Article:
Tanzu Kubernetes Grid Integrated (TKGI formerly VMware Enterprise PKS)

TKGI is a purpose-built container solution to operationalize Kubernetes for multi-cloud enterprises and service providers. It significantly simplifies the deployment and management of Kubernetes clusters with day 1 and day 2 operations support. With hardened production-grade capabilities, TKGI takes care of your container deployments from the application layer all the way to the infrastructure layer.

TKGI builds on Kubernetes, BOSH, VMware NSX-T, and Project Harbor to form a production-grade, highly-available container runtime that operates on vSphere and public clouds. With built-in intelligence and integration, TKGI ties all these open source and commercial modules together, delivering a simple-to-use product for customers, ensuring the customers have the most efficient Kubernetes deployment and management experience possible.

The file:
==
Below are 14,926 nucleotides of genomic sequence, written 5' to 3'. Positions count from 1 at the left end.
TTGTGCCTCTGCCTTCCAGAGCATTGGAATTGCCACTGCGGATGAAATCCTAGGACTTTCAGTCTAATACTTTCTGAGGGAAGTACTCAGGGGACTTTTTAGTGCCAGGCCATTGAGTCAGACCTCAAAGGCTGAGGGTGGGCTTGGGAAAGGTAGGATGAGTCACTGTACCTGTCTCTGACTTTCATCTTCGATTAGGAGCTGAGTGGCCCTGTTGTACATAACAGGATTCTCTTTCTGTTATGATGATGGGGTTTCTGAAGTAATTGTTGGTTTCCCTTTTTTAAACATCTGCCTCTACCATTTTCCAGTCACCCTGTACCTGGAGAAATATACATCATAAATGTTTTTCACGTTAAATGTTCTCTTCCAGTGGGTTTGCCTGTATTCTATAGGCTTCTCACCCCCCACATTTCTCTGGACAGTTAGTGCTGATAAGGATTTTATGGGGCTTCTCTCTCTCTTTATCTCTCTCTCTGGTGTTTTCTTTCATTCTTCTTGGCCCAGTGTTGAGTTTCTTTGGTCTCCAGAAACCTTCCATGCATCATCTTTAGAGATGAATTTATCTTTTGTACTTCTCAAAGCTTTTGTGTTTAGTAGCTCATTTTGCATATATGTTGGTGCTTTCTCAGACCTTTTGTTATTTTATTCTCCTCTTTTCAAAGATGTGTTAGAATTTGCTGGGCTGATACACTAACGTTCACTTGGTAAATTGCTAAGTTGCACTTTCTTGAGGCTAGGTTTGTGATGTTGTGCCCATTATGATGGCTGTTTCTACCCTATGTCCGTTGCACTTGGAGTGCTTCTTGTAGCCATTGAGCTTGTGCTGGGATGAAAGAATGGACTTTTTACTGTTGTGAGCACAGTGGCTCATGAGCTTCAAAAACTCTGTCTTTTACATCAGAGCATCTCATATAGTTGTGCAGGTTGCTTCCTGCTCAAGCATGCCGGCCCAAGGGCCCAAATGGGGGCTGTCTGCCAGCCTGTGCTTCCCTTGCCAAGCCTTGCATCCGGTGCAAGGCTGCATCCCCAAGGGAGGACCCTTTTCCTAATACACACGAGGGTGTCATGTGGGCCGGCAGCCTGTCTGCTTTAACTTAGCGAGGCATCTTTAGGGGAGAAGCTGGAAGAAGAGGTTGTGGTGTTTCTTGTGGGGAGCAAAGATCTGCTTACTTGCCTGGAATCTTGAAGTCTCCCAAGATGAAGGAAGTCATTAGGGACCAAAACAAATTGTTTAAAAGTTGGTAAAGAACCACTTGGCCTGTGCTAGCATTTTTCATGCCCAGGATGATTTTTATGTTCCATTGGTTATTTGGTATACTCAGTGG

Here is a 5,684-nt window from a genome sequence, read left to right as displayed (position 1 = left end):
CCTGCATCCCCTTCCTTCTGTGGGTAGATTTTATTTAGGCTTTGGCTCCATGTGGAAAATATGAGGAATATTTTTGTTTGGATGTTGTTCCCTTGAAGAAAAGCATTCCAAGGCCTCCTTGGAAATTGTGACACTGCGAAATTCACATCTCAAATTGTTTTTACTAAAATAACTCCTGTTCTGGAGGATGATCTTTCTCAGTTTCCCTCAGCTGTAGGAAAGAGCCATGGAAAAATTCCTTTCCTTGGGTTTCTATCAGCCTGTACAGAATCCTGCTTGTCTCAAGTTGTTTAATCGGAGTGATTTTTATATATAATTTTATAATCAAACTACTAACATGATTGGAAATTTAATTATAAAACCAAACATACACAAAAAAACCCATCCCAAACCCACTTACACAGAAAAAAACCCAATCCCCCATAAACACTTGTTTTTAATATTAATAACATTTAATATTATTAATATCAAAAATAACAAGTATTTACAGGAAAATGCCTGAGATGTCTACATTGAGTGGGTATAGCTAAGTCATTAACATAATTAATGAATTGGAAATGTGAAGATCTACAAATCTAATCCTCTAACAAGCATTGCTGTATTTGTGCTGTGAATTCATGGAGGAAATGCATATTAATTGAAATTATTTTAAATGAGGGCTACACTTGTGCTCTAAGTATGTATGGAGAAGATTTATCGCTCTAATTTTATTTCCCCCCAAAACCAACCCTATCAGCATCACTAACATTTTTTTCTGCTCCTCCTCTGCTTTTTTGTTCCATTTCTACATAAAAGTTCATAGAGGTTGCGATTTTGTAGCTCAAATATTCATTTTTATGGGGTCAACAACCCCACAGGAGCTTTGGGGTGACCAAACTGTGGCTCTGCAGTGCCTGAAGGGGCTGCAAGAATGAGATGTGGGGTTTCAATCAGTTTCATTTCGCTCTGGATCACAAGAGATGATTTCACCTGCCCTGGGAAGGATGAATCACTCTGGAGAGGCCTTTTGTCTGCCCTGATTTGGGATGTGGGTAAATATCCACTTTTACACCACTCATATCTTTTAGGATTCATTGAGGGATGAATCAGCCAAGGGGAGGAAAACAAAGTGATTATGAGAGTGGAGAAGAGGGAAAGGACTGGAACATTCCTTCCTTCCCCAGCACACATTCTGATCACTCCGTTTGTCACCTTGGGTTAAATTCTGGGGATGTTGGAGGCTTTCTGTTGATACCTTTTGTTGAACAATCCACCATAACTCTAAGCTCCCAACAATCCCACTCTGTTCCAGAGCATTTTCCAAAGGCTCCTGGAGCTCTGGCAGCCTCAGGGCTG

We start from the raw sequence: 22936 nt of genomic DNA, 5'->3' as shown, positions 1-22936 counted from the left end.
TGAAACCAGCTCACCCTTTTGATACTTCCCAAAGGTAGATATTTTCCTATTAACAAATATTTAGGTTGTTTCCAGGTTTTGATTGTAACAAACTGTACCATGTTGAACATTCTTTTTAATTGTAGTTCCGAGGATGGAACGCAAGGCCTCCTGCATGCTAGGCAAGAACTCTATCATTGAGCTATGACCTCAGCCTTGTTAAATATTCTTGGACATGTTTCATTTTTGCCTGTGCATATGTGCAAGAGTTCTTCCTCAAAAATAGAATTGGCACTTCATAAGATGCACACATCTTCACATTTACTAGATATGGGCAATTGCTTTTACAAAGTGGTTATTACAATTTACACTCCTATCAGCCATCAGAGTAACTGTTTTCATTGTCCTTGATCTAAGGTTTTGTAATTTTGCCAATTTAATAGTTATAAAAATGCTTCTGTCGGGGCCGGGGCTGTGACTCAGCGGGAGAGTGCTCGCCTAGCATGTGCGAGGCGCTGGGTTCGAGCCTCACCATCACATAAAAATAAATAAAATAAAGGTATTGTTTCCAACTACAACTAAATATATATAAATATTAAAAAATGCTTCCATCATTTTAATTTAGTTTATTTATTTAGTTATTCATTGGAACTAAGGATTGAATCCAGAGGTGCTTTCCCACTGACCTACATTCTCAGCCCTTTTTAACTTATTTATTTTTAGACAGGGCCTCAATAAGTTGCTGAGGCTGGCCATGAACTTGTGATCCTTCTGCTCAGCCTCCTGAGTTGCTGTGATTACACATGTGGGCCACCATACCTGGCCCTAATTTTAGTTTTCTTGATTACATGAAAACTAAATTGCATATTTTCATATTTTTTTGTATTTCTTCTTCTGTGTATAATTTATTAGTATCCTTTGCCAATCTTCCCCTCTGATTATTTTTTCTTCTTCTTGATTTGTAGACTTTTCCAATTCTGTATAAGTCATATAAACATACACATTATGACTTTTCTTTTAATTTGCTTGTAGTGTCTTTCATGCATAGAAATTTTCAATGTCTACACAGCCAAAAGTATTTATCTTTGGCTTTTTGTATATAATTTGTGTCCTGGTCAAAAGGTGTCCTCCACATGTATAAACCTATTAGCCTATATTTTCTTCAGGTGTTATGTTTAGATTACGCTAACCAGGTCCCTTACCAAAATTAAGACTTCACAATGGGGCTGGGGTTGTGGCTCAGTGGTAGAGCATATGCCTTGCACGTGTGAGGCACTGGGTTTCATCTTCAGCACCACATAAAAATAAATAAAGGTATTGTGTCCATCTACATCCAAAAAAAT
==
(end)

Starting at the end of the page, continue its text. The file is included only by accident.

The Solution:

There is a need for modern application developers and data scientists to leverage Kubernetes and be able to access GPUs for their training and other needs. It can be very cost prohibitive to provide these developers individually with GPUs. vSphere Bitfusion provides access over the network to GPUs that are aggregated into a dedicated vSphere cluster or resource pool. The solution shows the integration between three different types of Tanzu Kubernetes with Bitfusion that includes TKG Guest, TKG Supervisor & TKGI clusters.

 

The logical schematic below shows the components of the solution as validated.

Logical Schematic